January 18, 2022
US regulators aiming at illegal and anticompetitive mergers
U.S. competition regulators have mounted an effort to tighten enforcement against illegal mergers, in line with President Joe Biden's mandate for greater scrutiny to big business combinations.
The Justice Department and the Federal Trade Commission announced Tuesday they are seeking public comment on how current merger guidelines can be updated to better detect and prevent illegal and anticompetitive deals in an increasingly consolidating corporate marketplace. The agencies are stressing the importance of robust competition to the economy, workers, consumers and small businesses.
"Our country depends on competition to drive progress, innovation, and prosperity," said Assistant Attorney General Jonathan Kanter, who heads the Justice Department's antitrust division. "We need to understand why so many industries have too few competitors, and to think carefully about how to ensure our merger enforcement tools are fit for purpose in the modern economy."
In their request for public views on mergers, the regulators are stretching toward a broader definition of anticompetitive conduct. They said they're interested in aspects of competition that the current merger guidelines may overlook, such as the impact on labor markets and other issues not tied to prices, like innovation and quality. The regulators also are looking for specific examples of mergers that have hurt competition.
"Today the DOJ and FTC should begin to orient the U.S. government once again towards liberty and equitable democracy. The government's antimonopoly guidelines provide a critical statement of how regulators view the nature of power," Barry Lynn, executive director of the Open Markets Institute, said in a statement. The group advocates for stricter antitrust regulation.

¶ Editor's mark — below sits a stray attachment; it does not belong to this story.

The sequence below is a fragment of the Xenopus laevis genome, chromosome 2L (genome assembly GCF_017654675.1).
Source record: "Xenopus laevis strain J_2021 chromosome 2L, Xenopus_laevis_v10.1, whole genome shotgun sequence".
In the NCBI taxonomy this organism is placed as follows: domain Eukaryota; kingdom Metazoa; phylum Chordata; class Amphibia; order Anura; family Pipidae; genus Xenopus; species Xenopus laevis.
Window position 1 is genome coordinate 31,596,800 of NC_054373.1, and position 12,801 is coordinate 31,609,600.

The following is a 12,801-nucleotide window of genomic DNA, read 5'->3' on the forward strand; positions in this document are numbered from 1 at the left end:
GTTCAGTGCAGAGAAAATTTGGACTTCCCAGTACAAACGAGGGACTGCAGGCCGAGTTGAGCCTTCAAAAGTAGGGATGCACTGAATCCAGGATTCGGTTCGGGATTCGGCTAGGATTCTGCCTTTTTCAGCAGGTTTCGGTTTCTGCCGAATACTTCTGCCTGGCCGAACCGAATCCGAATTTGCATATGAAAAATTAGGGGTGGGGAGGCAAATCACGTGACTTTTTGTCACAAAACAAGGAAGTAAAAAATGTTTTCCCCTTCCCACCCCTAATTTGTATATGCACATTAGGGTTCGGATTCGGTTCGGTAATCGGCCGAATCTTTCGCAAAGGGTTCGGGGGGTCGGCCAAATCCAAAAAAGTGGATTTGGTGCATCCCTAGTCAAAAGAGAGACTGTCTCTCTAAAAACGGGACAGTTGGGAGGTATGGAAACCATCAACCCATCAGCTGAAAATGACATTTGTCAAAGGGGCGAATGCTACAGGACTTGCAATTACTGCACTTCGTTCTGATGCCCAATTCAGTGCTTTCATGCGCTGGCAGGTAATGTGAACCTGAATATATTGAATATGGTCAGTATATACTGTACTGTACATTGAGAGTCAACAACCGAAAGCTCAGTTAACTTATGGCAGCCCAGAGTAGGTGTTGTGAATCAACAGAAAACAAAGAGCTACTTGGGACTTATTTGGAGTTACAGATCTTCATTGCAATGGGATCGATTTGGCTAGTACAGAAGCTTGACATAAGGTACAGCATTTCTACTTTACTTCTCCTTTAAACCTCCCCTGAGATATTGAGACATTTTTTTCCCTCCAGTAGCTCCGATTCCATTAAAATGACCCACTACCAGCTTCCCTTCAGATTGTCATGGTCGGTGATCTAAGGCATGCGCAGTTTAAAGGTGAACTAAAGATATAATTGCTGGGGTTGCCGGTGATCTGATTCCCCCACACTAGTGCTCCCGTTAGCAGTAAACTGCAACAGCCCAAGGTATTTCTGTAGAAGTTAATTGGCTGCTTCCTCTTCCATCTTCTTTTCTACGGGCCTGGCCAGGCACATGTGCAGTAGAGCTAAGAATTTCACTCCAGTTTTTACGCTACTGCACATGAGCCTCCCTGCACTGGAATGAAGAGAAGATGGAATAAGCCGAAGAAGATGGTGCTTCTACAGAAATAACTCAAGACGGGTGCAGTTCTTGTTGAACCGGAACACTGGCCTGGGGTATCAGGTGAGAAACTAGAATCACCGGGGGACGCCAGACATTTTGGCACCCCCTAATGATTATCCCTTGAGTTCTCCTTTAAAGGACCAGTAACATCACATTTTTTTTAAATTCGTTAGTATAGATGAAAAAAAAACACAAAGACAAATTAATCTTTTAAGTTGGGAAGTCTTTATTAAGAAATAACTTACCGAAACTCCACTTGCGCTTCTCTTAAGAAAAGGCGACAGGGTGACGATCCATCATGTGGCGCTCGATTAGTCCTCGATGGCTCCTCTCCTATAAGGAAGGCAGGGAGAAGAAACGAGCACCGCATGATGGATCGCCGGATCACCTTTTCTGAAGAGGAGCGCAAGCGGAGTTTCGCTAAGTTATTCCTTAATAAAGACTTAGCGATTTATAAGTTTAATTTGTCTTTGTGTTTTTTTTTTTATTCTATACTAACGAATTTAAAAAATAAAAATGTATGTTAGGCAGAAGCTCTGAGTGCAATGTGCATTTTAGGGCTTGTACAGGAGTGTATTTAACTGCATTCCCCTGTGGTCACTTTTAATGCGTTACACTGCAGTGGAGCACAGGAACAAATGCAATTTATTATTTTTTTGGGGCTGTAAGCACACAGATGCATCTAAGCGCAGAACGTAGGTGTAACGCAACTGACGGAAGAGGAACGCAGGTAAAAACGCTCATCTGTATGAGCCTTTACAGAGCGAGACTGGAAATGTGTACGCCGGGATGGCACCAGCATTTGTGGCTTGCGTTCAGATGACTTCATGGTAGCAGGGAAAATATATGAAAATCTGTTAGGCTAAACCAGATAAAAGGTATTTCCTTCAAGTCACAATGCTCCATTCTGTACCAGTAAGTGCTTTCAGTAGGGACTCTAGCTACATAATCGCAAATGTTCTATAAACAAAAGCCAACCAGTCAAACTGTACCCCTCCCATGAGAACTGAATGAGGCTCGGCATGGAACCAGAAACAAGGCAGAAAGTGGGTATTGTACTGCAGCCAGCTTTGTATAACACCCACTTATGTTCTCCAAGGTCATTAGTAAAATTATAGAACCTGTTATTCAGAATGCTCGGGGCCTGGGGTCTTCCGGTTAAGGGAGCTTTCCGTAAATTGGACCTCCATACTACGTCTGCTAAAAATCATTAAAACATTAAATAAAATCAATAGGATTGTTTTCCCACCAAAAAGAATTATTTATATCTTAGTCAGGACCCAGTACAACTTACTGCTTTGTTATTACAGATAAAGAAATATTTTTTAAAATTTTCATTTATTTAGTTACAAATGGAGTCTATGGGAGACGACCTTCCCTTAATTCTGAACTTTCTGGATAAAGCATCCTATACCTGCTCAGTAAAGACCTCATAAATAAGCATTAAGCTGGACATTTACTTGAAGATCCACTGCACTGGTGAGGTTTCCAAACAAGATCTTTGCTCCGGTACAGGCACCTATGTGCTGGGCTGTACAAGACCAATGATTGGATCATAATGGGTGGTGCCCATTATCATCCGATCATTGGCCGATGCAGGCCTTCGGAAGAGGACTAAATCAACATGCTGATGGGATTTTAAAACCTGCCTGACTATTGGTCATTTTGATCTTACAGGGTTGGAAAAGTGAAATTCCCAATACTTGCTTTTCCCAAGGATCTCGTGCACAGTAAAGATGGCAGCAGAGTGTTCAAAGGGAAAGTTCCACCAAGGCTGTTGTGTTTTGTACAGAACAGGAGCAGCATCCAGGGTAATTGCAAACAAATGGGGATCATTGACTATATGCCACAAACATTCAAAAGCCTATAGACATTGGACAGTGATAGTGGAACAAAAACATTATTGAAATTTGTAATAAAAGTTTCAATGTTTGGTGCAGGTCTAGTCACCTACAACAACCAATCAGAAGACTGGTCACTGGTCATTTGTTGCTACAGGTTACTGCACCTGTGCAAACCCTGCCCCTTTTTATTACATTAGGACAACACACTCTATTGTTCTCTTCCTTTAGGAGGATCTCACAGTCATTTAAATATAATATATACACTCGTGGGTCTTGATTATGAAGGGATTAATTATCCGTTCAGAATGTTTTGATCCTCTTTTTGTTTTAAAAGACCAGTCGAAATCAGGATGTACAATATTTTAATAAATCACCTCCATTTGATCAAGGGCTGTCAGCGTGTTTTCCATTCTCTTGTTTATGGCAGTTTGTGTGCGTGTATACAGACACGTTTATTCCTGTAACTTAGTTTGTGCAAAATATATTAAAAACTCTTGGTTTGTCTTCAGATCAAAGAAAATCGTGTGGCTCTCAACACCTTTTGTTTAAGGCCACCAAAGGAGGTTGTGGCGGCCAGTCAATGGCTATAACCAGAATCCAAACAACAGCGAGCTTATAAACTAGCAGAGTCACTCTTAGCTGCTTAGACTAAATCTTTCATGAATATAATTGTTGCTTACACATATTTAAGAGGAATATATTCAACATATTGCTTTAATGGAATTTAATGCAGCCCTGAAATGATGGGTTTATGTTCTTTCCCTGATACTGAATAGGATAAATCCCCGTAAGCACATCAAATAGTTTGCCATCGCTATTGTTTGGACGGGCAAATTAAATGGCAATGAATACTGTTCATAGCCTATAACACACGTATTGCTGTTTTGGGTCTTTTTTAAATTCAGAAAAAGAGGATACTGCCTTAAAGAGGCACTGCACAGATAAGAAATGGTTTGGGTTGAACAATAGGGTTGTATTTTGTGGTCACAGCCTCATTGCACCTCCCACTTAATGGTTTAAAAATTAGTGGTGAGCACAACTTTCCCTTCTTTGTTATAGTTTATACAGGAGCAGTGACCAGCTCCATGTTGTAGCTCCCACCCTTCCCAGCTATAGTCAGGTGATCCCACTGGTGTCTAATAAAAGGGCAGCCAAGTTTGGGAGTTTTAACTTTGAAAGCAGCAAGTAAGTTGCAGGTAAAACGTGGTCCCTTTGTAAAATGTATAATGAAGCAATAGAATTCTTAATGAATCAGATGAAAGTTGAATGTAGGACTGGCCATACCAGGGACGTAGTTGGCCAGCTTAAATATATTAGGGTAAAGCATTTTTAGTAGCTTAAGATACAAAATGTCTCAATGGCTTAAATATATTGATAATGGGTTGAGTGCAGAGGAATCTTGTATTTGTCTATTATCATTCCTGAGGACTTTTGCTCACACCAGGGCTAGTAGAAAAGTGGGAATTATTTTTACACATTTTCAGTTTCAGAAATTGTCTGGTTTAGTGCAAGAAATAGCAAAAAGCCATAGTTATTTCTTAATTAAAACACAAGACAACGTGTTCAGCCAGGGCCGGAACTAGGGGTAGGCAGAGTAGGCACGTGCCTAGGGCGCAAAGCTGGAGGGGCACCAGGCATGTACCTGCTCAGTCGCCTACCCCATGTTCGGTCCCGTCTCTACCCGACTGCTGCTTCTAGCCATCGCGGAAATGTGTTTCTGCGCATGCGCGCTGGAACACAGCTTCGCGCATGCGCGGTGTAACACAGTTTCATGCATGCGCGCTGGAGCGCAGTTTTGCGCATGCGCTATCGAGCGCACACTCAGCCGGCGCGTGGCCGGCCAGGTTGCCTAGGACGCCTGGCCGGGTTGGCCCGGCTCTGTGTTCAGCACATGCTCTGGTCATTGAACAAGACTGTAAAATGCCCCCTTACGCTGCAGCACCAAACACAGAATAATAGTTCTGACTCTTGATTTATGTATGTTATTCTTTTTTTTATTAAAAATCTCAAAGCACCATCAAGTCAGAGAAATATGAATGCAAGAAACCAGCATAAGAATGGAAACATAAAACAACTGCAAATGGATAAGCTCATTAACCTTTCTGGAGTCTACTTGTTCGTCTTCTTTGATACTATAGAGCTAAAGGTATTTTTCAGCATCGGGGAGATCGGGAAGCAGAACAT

The trend toward concentration began with a merger boom in the 1980s in corporate America that fattened profits for the dominant companies. Decisions by both Democratic and Republican administrations over the past 15 years have allowed most big mergers to sail through.
The regulators noted Tuesday that the ongoing merger surge was reflected in companies' applications to regulators for approval, which more than doubled from 2020 to 2021.
The latest eye-popping proposed merger landed Tuesday, with news that Microsoft is paying nearly $70 billion for Activision Blizzard, the maker of Candy Crush and Call of Duty, as it seeks an edge in the fiercely competitive businesses of mobile gaming and virtual-reality technology.
The all-cash $68.7 billion deal must pass scrutiny from U.S. and European regulators in the coming months. If approved, it would turn Microsoft, maker of the Xbox gaming system, into one of the world's largest video game companies.
Biden issued a sweeping executive order in July that highlighted outsized market power in industries including Big Tech, health care, airlines and agriculture. Biden said the actions he called for would lower prices for families, increase wages for workers and promote innovation and faster economic growth. The order includes 72 actions and recommendations for federal agencies, which must translate his policy into rules.
As fewer, bigger players have controlled more of various markets, prices charged that exceed companies' costs have tripled, according to the White House, bringing higher prices for families for necessities such as prescription drugs, hearing aids and internet services.
Tuesday's announcement was made by Kanter and Lina Khan, the head of the FTC. Kanter, an antitrust lawyer who has opposed giant tech companies in private practices, took over the Justice antitrust division in November. Khan, who became head of the FTC in June, was an outspoken critic of Big Tech before entering the government.
Kanter likely will continue prosecution of a landmark antitrust case against Google filed by the Trump Justice Department in October 2020, accusing the company of abusing its dominance in online search and advertising.
The FTC, meanwhile, is pursuing an antitrust lawsuit against Facebook, now called Meta, asserting that the tech giant is a monopoly in the social networking market. The agency is seeking remedies that could include a forced spinoff of the company's popular Instagram and WhatsApp messaging services, or an overall restructuring.
In a significant antitrust action, the Justice Department in November sued to block the proposed $2.2 billion acquisition of Simon & Schuster by German media giant Bertelsmann's Penguin Random House, already the biggest U.S. book publisher. The regulators said the industry consolidation would hurt authors and, ultimately, readers, giving Penguin Random House "outsized influence" over which books are published in the U.S. and how much authors are paid.
In another action last fall, the Justice Department challenged American Airlines' partnership with JetBlue, asserting that it could bring higher air fares.
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